Can you give us some “sneak peeks” about your next speech at the Social Business Forum in Milan?

Some sneak peeks would include how the brave step of one employee set us on our social journey; how we’re organized for social success; the challenges we’ve faced as an organization and the ROI we’ve gleaned from using social as a form of support.

 

Thanks a lot Bian Salins for your kindness and see you soon in Milan.

CRM Idol: Paul Greenberg EMEA judge interview

Paul Greenberg is the author of the best-selling CRM at the Speed of Light and President of The 56 Group, LLC, a consulting firm focused on CRM and Social CRM strategic services. He is a founding partner of BPT Partners, a training and consulting venture composed of a number of CRM luminaries. Paul is the Executive Vice President of the CRM Association. He currently is the Chairman of the Board of Advisors of the University of Toronto’s Rotman School of Management CRM Centre of Excellence. He has been a Board of Advisors member of the Baylor University MBA Program for CRM majors, and the co-chairman of Rutgers University’s CRM Research Center. He has also developed strategies and helped define CRM and social CRM products for all the major vendors in CRM and in social media. Paul is considered a thought leader in CRM, having been published in numerous industry and business publications over the years. He was elected to CRM magazine’s CRM Hall of Fame in 2010 – the first non-vendor related thought leader in its history.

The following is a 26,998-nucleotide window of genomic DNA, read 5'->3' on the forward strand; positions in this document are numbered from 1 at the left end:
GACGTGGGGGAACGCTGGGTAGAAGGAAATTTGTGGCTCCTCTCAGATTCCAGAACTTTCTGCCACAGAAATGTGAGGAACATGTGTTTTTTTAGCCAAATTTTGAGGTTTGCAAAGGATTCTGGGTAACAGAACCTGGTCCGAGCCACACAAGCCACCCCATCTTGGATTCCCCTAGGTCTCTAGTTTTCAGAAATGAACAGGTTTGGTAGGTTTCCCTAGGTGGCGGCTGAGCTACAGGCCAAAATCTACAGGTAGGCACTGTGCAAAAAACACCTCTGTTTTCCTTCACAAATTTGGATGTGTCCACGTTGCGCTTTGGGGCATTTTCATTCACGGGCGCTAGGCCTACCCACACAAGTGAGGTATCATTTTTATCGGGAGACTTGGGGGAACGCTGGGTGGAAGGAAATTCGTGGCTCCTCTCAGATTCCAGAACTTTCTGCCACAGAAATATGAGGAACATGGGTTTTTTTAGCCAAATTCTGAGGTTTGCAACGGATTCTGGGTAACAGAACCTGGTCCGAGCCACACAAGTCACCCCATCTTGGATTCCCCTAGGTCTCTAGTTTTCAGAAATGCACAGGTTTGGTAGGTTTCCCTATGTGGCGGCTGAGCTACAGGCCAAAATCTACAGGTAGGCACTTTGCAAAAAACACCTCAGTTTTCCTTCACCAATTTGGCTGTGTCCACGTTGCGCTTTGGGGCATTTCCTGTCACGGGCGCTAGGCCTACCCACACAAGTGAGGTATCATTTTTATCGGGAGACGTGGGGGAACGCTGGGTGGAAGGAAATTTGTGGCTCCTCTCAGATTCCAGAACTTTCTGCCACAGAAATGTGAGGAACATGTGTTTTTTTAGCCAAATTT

He’s the inventor and primary judge of the CRM Idol international competition.

LinkedIn: http://www.linkedin.com/in/pgreenbe

Blog: http://the56group.typepad.com/

 

 

Welcome to Paul Greenberg and thanks a lot for this interview. Now Round 1 of the CRM Idol contest is just finished and all semi-finalists (America and EMEA) have been chosen for the next step. This means the end of a preliminary phase of hard work for the judges who had participated to all demos, worked out their reviews and finally made their choice. First of all – my curiosity – how did you manage the countless CRMish/SocialCRMish main products’ features to articulate your judgment?

Actually, it was kind of difficult to do that given the categories that were there for qualification. CRM or CRMish meant thousands of features to think about. But since this was more a contest about the company than the products, it became manageable, because even if one company was focused on hardcore traditional CRM and another on enterprise feedback management, we were judging the likelihood of success of the company in the markets that they targeted and that meant the features of the product were just a marker for the likelihood of success of the company as opposed to something we compared company by company. So we could handle the categories a lot easier, since this was about the company not just the product and companies have a lot in common they have to consider regardless of products they provide.